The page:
2.2c LEARN Vocabulary from HBR How to Stop Saying Um Ah

Get a hint
verbalize

verb
Click the card to flip 👆
1 / 33
1 / 33
Terms in this set (33)
verbalize

verb
to express ideas, opinions, or emotions in words.

1. Studies suggest that we verbalize hesitations because we've been conditioned to fill the void even when we don't have something to say.
hesitation

noun
the act of pausing before doing something, especially because you are nervous or not certain.

1. Studies suggest that we verbalize hesitations because we've been conditioned to fill the void even when we don't have something to say.
(to) be conditioned to do (something)

phrasal verb
to learn over time or been taught to anticipate something

1. So why isn't our speech fluent? Studies suggest that we verbalize hesitations because we've been conditioned to fill the void even when we don't have something to say
to fill a/the void

idiom
to provide or replace something that's needed

1. Studies suggest that we verbalize hesitations because we've been conditioned to fill the void even when we don't have something to say.
conversational floor

phrase
a term used to describe the situation when one person is talking in a group of people, without being interrupted

1. For example, we use "um" and "ah" to hold onto the "conversational floor" as we are planning what we are going to say next, with "ah" signaling a short delay and "um" signaling a longer delay.
(to) signal

verb
to show that something is going to happen or that you are going to do something.

1. For example, we use "um" and "ah" to hold onto the "conversational floor" as we are planning what we are going to say next, with "ah" signaling a short delay and "um" signaling a longer delay.
embrace

verb
to accept something with great interest or enthusiasm.

1. To Eliminate Crutch Words, Embrace the Pause
2. Pauses aren't easy to embrace.
pause

noun
a moment in which something, such as a sound or an activity, stops before starting again.

1. The good news is that you can turn this weakness into a strength by replacing fillers with pauses.
2. Research suggests that most conversational speech consists of short (0.20 seconds), medium (0.60 seconds), and long (over 1 second) pauses.
3. Great public speakers often pause for two to three seconds or even longer.
4. Our phonetic data shows that the average speaker only uses 3.5 pauses per minute, and that's not enough.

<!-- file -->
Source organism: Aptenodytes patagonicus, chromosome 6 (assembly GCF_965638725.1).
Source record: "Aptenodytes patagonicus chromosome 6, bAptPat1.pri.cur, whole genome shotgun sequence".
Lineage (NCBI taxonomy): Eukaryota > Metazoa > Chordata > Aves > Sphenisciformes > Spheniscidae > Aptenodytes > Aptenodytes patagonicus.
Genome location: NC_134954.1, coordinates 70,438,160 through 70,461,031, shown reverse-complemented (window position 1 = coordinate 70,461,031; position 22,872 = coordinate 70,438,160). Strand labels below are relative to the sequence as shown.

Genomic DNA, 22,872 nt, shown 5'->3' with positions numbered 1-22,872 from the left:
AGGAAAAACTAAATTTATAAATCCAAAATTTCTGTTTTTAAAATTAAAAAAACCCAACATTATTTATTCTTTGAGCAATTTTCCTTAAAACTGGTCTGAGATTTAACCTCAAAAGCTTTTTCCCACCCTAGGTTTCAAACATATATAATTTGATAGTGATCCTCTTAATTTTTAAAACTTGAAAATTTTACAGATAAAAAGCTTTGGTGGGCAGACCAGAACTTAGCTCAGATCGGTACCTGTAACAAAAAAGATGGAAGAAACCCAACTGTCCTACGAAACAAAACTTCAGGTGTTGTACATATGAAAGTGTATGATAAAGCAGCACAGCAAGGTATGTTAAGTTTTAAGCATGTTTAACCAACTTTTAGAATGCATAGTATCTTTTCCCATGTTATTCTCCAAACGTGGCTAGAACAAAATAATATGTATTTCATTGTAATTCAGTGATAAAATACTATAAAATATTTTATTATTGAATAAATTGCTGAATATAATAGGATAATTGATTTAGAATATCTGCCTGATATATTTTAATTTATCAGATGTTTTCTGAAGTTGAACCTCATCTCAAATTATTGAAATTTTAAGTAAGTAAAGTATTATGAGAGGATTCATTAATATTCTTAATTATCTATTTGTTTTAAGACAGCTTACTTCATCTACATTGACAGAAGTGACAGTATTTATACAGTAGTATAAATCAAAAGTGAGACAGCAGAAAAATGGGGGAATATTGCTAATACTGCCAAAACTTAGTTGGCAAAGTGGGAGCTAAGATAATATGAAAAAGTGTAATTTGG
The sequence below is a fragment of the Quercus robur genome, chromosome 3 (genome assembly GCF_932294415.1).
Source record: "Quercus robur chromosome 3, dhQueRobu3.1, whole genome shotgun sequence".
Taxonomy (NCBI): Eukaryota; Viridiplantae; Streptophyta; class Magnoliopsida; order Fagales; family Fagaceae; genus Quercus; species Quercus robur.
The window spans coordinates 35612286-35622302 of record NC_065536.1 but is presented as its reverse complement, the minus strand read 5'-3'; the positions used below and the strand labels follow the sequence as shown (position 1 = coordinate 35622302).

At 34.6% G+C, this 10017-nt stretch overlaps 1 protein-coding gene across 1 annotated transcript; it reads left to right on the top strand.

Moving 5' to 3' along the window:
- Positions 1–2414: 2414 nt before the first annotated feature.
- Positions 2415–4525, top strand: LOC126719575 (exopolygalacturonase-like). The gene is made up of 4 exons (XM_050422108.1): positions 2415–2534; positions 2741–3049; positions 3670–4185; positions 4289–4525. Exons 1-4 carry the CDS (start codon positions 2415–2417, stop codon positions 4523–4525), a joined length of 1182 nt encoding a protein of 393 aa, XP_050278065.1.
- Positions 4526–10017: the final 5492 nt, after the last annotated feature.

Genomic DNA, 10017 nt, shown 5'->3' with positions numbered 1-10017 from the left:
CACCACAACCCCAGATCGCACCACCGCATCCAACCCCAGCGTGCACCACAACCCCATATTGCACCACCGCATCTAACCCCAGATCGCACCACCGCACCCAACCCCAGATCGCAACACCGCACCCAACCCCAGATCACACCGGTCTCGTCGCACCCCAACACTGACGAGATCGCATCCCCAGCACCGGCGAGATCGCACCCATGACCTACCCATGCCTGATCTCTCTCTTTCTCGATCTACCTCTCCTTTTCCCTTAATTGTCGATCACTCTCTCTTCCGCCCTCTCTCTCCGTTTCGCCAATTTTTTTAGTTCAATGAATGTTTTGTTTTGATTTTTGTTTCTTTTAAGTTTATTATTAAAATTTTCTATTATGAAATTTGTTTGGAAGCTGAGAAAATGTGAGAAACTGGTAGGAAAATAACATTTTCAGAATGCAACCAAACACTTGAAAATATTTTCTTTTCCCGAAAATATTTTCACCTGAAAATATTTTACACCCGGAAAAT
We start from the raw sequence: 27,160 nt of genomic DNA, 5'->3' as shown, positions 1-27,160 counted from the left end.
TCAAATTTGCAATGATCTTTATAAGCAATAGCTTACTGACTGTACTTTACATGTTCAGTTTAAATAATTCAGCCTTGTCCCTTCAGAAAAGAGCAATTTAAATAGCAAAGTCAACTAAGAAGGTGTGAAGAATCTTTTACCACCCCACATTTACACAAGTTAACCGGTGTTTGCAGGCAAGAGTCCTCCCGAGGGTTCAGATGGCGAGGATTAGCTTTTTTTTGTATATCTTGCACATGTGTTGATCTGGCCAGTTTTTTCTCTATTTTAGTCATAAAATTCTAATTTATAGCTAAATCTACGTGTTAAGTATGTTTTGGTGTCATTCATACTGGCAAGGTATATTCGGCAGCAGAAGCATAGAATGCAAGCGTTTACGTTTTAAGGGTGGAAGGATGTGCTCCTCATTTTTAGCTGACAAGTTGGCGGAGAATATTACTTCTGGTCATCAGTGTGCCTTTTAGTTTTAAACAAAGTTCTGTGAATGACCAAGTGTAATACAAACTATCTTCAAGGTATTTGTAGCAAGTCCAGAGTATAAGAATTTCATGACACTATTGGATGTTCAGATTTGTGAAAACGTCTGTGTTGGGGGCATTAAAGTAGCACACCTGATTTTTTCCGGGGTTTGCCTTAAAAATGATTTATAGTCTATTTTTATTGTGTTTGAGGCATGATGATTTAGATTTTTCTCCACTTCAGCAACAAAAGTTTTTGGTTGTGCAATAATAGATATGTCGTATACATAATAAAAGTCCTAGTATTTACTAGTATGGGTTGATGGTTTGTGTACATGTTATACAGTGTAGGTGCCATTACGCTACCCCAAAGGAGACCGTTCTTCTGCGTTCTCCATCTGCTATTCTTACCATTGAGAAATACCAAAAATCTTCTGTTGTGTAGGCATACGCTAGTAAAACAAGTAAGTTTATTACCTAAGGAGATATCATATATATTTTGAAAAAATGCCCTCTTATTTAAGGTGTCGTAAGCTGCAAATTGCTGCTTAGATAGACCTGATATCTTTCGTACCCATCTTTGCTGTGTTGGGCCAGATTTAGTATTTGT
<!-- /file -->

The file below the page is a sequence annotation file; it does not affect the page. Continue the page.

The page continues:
5. Pauses aren't easy to embrace.
6. For many speakers, even the briefest pause can feel like an interminable silence.
phonetic

adj
relating to the sounds made in speaking.

1. Our phonetic data shows that the average speaker only uses 3.5 pauses per minute, and that's not enough.
briefest

adj
lasting only a short time or containing few words.

1. For many speakers, even the briefest pause can feel like an interminable silence
interminable

adj
continuing for too long and seeming never to end.

1. For many speakers, even the briefest pause can feel like an interminable silence.
(to) tend to do (something)

phrasal verb
to be likely to behave in a particular way or have a particular characteristic.

1. That's because we tend to think faster than we speak.
discrepancy

noun
a difference between two figures, results, etc. that are expected to be the same.

1. Because of this discrepancy, when you're giving a speech, your perception of time is often distorted, and what feels like an eternity in your mind is actually a few short seconds for the audience.
perception

noun
the way that someone thinks and feels about a company, product, service, etc.

1. Because of this discrepancy, when you're giving a speech, your perception of time is often distorted, and what feels like an eternity in your mind is actually a few short seconds for the audience.
distorted

adj
false or wrong.

1. Because of this discrepancy, when you're giving a speech, your perception of time is often distorted, and what feels like an eternity in your mind is actually a few short seconds for the audience.